The Errors & Excitement of Being an Entrepreneur

I chose Marquette because of its strong dispute resolution program. That training helped me to develop an ability to analyze not only legal issues, but also delve into the unspoken motivations that bring clients through the door. Managing conflict is a fundamental for lawyers. And it also works for landlords.

When I took a non-profit job in Troy, New York, I thought my career path would lead toward expanding and professionalizing the dispute resolution field. I did not expect to be knocking on doors to collect rent.

Legal training anticipates unexpected twists and turns, opening doors to new careers and opportunities. In addition to my day-to-day job, I also decided to become a landlord. Troy has beautiful Victorian brownstones and two universities with plenty of potential tenants. Purchasing rentals was obvious.

I think I’m not alone. In a fluctuating economy investing in rental properties expands many attorneys’ income base. Our contract skills and comfort with the court system makes managing tenants much less intimating. Negotiation and mediation are natural.

However, I never anticipated one aspect of managing rental property. I did expect tenant drama, the challenge of extracting rent, and learning how to fix a toilet. I did not expect to suddenly own my own business.

When working in a firm, agency, or non-profit, the path to management is more predictable — Summer Associate to Associate to Junior Partner to Partner. Employee to Manager to Director to Executive.

I never expected to abruptly start running a business, but when the ink dried at the closing, I transformed into the Managing Partner of a company. Suddenly there was a fiscal duty to partners and a new identity to embrace. And the opportunity to make lots and lots of mistakes.

Running a business is about making and managing mistakes. Managing mistakes is a lawyer’s bread and butter. Every client, every case represents a mistake. It might be differences in interpreting a contract, dissolving a relationship, having conflicting expectations, or something else. The goal is to identify, understand, and learn how not to repeat the mistake.

From my copious number of mistakes, I’ve learned:

1) You WILL underestimate the time to complete a project. And not by a little — by a lot. Starting and running a business is all consuming. You will be the first to work and the last out. To Do lists will invade your dreams.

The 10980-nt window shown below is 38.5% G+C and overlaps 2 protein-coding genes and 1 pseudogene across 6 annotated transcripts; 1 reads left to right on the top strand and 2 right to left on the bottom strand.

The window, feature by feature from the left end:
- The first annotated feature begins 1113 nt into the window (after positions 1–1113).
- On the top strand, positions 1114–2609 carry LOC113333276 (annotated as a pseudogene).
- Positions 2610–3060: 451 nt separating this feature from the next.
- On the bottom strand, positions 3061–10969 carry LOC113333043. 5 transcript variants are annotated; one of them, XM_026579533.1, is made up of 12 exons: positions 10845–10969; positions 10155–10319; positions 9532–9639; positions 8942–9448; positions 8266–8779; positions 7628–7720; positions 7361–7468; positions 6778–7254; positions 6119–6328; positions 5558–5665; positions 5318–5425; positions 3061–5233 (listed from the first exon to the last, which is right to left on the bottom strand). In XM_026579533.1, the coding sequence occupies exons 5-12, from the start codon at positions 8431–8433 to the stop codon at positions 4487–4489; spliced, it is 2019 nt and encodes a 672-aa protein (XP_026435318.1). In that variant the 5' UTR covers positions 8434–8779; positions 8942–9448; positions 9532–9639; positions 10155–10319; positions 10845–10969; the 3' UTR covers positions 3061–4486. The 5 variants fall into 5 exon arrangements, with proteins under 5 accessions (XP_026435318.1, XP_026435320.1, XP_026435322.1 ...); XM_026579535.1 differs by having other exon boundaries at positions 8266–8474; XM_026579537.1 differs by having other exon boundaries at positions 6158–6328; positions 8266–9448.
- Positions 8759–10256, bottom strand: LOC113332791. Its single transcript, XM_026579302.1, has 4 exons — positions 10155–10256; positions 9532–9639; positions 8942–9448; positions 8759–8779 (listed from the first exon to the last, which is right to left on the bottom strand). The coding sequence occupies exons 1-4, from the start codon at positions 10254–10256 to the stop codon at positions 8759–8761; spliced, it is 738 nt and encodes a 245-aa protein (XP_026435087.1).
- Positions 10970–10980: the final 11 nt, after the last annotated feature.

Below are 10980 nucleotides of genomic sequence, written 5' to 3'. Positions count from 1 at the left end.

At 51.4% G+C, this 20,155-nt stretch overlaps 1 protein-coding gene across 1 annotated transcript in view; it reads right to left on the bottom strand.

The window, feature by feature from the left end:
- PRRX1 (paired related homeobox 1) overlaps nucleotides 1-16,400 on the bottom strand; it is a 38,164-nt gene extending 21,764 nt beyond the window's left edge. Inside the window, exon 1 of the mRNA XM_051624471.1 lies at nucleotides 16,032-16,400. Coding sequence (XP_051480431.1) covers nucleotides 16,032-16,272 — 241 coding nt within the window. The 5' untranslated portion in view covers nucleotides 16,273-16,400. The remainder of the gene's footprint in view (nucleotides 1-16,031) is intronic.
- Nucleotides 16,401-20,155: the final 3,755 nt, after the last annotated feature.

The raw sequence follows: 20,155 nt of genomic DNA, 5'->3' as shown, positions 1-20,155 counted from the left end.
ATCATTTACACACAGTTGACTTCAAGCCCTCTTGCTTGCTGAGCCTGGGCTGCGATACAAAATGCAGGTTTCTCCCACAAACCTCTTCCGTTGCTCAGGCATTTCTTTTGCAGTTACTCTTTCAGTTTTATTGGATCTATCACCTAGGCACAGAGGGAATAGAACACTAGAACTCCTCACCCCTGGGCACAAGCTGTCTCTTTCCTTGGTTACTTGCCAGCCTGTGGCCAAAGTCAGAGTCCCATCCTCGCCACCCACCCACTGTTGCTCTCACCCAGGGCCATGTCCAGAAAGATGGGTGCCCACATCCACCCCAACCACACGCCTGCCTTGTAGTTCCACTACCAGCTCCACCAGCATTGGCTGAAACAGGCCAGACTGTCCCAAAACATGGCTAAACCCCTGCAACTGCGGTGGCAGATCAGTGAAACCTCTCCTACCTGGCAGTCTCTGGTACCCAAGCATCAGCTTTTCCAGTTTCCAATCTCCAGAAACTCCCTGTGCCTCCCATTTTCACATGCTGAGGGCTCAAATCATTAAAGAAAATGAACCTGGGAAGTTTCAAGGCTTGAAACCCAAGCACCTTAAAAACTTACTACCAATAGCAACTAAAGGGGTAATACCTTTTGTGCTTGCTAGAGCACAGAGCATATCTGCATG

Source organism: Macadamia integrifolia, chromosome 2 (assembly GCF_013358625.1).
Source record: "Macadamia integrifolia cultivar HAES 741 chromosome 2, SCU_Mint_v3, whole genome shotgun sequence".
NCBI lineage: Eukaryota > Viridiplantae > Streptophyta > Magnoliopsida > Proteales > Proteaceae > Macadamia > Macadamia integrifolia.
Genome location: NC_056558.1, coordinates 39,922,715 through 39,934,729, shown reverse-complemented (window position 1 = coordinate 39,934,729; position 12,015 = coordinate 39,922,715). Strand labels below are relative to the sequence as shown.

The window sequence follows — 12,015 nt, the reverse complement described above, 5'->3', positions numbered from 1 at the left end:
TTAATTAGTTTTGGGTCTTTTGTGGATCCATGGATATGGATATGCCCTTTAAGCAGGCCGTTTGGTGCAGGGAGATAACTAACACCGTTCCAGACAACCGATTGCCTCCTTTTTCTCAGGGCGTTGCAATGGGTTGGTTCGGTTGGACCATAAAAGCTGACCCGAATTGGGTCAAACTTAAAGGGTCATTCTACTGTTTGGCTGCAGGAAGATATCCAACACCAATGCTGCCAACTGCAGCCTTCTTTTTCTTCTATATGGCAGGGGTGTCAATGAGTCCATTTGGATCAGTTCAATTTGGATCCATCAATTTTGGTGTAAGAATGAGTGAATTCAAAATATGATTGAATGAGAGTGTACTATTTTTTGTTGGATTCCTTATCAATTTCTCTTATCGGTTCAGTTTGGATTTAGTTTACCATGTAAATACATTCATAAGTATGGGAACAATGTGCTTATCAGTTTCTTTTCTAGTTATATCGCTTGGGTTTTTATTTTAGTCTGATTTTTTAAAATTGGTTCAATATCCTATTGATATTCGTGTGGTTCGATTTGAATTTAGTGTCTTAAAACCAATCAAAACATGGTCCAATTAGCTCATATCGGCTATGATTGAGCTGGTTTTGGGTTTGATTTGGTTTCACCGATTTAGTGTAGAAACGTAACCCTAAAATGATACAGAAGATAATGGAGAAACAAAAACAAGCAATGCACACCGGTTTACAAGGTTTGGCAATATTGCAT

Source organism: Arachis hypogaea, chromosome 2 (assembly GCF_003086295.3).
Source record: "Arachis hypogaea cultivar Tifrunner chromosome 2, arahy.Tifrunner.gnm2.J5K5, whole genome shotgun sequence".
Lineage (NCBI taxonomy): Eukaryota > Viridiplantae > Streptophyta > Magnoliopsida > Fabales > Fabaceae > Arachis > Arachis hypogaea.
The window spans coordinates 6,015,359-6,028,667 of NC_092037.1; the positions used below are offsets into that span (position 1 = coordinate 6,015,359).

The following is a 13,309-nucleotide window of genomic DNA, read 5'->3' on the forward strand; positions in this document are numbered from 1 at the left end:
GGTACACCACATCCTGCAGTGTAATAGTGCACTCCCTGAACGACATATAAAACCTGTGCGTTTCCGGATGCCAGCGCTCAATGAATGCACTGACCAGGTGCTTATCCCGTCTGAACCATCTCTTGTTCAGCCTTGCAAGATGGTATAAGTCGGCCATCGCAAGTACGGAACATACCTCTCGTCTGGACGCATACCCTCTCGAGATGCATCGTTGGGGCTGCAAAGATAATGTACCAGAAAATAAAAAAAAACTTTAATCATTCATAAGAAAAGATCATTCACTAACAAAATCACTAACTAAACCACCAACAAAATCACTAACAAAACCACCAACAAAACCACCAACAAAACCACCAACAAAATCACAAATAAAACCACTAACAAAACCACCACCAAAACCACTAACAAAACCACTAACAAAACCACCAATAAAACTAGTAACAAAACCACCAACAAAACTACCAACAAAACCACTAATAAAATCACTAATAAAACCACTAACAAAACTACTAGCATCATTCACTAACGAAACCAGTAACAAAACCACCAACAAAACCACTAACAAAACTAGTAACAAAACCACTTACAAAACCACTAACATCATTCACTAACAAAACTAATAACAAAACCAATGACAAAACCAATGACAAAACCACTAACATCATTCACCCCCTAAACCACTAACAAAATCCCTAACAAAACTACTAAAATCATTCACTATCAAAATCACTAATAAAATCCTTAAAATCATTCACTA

I’ve learned better scheduling through practice. Certain problems become predictable. Repetition will filter out and prioritize information.

For example, I must remember to renew leases annually or tenants may move on. My first approach: an exquisitely detailed spreadsheet. However the priority didn’t pop out. Renewals slipped my mind in a flurry of daily tasks. After losing a few tenants from the oversight, adding a simple alert on my calendar solved the problem in less than two minutes. The mistake stopped when I realized it was predictable and thus preventable.

2) Owners get paid LAST.

A business has expenses — expect the unexpected. Hiring experts (witnesses, consultants, plumbers) adds efficiency and skills, but also costs money. Hiring employees expands opportunities and focus, but costs money.

In the long run, being the owner offers the highest risk, but also the highest potential reward. The work will pay out, but for now the boss will dine out at Denny’s, polish the used car’s dents, and vacation at home.

3) Expertise is Everywhere.

Learning leadership is recognizing the depth of your own ignorance. Surround yourself with experts and listen to their advice. The construction industry’s Apprentice-Journeyman-Master model parallels the legal industry.

But expert advice can also be a conflicting cacophony. To maximize the benefits of advice, pause and think about which needs an expert can satisfy. It is more then merely matching problems with potential solutions. My mediation skills help sift through the overlapping issues of a problem.

Does a fuse keep blowing? The tenant may be frustrated and frightened of electrical fire. An expert electrician can fix the fuse but their role isn’t to comfort a nervous tenant. The physical problem differs from the emotional need: reassurance.

Conflict analysis trains us to not dismiss that need. The tenant’s fear is like an overloaded fuse. Ignored, it pops up without warning. The solution: listen for it, acknowledge, and educate. Once an emotion is heard, then the tenant could hear my solution. The simple fix: don’t run a toaster, space heater, microwave, and hairdryer at the same time. Reassured, the problem was obvious and the solution simple.

My legal and conflict resolution training has been the bedrock for becoming an entrepreneur. When my business thrives or struggles, my skills grow. Mistakes are a frustrating blessing. I’ve learned as much from doing things wrong as right. I’ve learned to reality check and revise my expectations. I’ve learned to get expert help. I’ve learned to trust my training.

Emily Menn is a 2006 graduate of Marquette Law and the Center for Dispute Resolution Education. Currently, she is the Managing Partner of Devil’s Hole Ranch Properties, LLC. in Troy, New York.

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